Friday, March 17, 2000
Strong family supports lawyer through tough case
BY JOHN JOHNSTON
The Cincinnati Enquirer
She doesn't look stressed. If the seven-day-a-week grind of preparing for the biggest case of her legal career is wearing on her, 51-year-old Barbara Bison Jacobson hides it well.
Cool and collected, she's sitting in a conference room in her Hyde Park law office with her husband of 14 years, Robert Jacobson, who is 54. He looks calm, too.
Everyone has a story worth telling. At least, that's the theory. To test it, Tempo is throwing darts at the phone book. When a dart hits a name, a reporter dials the phone number and asks if someone in the home will be interviewed. Stories appear on Fridays.
They must be great at poker. Or maybe they are thinking of making s'mores. (More about that later.)
We're in a strain right now, no question, Robert says. It's tough.
It's tough because a David vs. Goliath struggle is unfolding, and the little guy is their client. It's tough, too, because of the pressure the case puts on their family life.
Barbara's client is a relatively small Evansville, Ind., company. It is suing a large French conglomerate for more than $50 million, alleging the theft of 30 years' worth of trade secrets.
The case pits Bison Jacobson Law Office, which has seven attorneys (including Barbara), against the Chicago office of Kirkland & Ellis, one of the country's largest law firms. (Kenneth Starr took leave from the firm to investigate President Clinton.)
The trial is scheduled to start next month; Barbara expects it to last two to three weeks.
Since the first of the year, she has been working seven days a week to prepare. That's not an ideal situation, she acknowledges. Not when she has three young sons at home. Erik is 13; twins Kevin and Scott are 10.
The boys are old enough to understand why mom and dad are so busy. Robert, who is not a lawyer, handles the business side of the law firm. Barbara has had to make several trips to London to take witness testimony.
The boys sometimes ask her: Are the Chicago lawyers being mean to you today?
Ideal life partners
At times like these, balancing family and career becomes harder than ever.
There is obviously a need for flexibility in our type of situation, Barbara says.
Robert helps provide it. I refer to myself as the manager of household operations, he says, smiling. Duties include getting the boys to and from activities, handling finances and cooking.
He doesn't mind. In fact, he enjoys it.
And I'm big enough that when I show up at the pediatrician's with all the other mothers, nobody gives me too much guff, he says.
Because Robert isn't a lawyer, he and Barbara can't be law partners. But they make good life partners.
I feel we're very blessed, Barbara says. At one point in time, neither of us thought we would ever marry (again) and have a family.
Each had been married and divorced when a mutual friend introduced them in 1985. Robert was 39; Barbara, 37. Neither of them had children. Both wanted a family.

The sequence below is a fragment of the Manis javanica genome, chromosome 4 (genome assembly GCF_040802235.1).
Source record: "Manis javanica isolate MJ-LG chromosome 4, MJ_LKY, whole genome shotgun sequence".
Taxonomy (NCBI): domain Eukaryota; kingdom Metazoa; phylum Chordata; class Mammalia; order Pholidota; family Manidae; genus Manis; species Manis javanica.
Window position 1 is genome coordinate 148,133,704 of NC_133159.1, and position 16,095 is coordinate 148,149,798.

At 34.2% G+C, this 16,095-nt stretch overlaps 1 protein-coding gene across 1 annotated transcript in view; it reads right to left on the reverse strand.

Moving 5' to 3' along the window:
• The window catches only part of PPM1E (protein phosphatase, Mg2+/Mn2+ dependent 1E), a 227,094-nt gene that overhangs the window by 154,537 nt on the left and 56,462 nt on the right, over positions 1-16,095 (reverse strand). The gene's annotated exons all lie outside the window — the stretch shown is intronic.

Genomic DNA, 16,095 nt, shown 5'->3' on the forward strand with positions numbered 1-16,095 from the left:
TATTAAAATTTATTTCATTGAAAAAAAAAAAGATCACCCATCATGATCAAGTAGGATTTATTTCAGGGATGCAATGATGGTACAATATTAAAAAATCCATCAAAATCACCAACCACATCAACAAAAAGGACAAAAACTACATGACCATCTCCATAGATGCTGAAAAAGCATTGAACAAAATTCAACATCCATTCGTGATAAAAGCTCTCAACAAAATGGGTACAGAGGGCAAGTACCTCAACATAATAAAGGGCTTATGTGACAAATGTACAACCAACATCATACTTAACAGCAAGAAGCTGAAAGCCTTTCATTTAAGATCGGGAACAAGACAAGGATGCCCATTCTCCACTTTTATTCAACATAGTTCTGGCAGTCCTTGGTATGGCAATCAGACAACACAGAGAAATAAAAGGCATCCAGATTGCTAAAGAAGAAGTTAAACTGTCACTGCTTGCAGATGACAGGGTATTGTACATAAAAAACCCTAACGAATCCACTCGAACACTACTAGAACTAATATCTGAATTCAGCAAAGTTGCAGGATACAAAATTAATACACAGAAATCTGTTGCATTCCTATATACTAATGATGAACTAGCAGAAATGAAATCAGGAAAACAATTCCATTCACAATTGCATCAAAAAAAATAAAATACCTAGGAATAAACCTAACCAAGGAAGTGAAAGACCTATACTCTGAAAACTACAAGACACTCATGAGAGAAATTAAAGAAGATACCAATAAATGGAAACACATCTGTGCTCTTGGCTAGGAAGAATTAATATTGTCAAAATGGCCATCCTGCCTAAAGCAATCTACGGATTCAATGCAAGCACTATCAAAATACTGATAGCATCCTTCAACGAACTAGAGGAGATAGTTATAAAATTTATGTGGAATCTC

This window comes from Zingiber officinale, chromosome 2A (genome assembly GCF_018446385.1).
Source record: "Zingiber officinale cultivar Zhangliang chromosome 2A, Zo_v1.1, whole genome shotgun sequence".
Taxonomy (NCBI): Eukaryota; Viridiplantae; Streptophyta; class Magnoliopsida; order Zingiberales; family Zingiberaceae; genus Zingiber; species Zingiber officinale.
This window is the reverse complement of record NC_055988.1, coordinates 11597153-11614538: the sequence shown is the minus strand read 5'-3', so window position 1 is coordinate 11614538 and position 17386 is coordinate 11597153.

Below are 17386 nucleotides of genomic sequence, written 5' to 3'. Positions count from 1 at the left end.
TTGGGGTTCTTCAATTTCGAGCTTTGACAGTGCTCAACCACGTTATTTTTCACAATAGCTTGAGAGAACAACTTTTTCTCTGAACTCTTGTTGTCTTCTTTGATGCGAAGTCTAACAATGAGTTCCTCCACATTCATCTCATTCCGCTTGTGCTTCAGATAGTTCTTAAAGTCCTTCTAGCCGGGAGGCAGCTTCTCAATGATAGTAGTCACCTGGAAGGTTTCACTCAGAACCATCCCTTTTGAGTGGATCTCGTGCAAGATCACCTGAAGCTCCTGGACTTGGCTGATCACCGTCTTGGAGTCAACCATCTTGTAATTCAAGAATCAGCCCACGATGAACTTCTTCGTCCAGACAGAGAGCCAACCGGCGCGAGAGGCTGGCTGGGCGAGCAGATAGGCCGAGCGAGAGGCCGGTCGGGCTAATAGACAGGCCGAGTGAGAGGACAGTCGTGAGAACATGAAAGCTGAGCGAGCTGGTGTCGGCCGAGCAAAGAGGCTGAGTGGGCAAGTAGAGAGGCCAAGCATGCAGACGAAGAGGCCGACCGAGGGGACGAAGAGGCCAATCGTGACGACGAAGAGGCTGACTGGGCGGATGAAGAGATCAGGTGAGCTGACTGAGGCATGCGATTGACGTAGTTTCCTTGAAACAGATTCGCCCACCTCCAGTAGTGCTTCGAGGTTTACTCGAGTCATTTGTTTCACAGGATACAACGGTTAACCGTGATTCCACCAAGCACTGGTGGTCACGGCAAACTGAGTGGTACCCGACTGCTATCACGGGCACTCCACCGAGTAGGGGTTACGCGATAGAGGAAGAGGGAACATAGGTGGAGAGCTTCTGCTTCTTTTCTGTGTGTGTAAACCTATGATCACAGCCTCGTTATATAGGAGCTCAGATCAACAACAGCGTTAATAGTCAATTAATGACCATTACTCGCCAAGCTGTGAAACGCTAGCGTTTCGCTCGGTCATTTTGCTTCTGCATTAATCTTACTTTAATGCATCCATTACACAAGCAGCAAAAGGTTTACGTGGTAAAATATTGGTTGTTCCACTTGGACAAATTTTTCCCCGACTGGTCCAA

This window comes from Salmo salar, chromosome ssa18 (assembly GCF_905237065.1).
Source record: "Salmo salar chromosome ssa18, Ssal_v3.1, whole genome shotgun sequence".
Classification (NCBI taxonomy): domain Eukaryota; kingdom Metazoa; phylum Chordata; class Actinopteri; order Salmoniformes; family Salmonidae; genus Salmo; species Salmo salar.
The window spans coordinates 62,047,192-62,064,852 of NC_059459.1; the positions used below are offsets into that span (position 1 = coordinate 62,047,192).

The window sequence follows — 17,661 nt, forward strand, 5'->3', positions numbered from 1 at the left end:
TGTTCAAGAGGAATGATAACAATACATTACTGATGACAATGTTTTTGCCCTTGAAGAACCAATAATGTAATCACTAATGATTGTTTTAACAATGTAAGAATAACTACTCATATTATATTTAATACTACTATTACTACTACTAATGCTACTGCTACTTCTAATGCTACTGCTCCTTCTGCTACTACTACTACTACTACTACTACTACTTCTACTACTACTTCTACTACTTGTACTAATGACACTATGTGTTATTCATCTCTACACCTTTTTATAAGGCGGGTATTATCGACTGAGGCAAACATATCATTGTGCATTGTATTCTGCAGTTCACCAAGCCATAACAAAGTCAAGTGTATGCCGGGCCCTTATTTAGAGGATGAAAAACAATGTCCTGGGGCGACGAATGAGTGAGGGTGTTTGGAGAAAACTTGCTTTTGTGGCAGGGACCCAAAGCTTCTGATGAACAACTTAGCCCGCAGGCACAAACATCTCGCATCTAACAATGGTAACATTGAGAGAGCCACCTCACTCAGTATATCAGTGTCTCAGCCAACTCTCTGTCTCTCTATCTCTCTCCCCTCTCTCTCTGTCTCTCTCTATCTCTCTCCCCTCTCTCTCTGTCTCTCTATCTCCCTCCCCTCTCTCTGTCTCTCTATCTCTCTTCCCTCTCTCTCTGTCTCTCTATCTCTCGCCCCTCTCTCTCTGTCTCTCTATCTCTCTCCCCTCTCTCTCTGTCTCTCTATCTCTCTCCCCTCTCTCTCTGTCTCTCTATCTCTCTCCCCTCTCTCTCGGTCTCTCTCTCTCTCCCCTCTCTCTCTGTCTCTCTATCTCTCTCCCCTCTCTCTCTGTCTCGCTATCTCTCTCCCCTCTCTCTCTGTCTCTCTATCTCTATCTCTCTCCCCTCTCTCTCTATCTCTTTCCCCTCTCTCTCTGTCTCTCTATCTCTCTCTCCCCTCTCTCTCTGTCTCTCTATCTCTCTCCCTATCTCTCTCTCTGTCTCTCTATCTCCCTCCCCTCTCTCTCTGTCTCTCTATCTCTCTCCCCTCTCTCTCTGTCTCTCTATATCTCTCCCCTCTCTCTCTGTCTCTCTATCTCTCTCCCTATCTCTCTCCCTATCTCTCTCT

Five years ago, with their boys in school, Barbara and Robert combined her legal expertise and his business background to start the Bison Jacobson Law Office. It specializes in personal injury and accidental death cases, and also works with small- to mid-sized businesses in protecting trade secrets and inventions.
I feel very lucky because I have the opportunity to practice law in an environment that was a dream of mine, Barbara says.
Respite at the cabin
Right now, though, the pressure is on. Much energy is being directed toward a very important trial.
Whatever the outcome, Barbara, Robert and their children can look forward to spending time in Brown County, Ind. They own a cabin and some land with a pond.
We have our best family times there, Robert says. There's a level of closeness that we get that we never have in town ...
It's a good place to build a camp fire, make s'mores and be together.
Students save boy from attacker
Census adds choices for race data
Count is off to strong start, official says
Counting on a feast for the census
Luken's new job: consultant
Aronoff avoids trial on DUI
Creek rescue follows crash
Delay of city inquiry defended
Meat-eaters day in Covington
Schools try online auctions
Police setting up Internet sharing
Web site rates HMO coverage, performance
White teens admit to racist flier
Ceremony salutes Enquirer's 'Women of the Year'
Queen City's moments to shine reflected in book
GET TO IT
Strong family supports lawyer through tough case
Abortion procedure would become felony
Courts look at mental illness
Expert praises schools council
Kenton Co. lake targeted for cleanup
Killer gets life, and earful from a family
Ludlow water bills are in the mail
Millionaires post billboard bride want-ad
N.Ky. chamber bash leads spending list
Probe of 1963 killing almost over
Senate hurrying on budget
Sparks fly over MRDD questions
Tournament gets name back
Vintage piano is grand addition
When 'Cats are away, the lawmakers play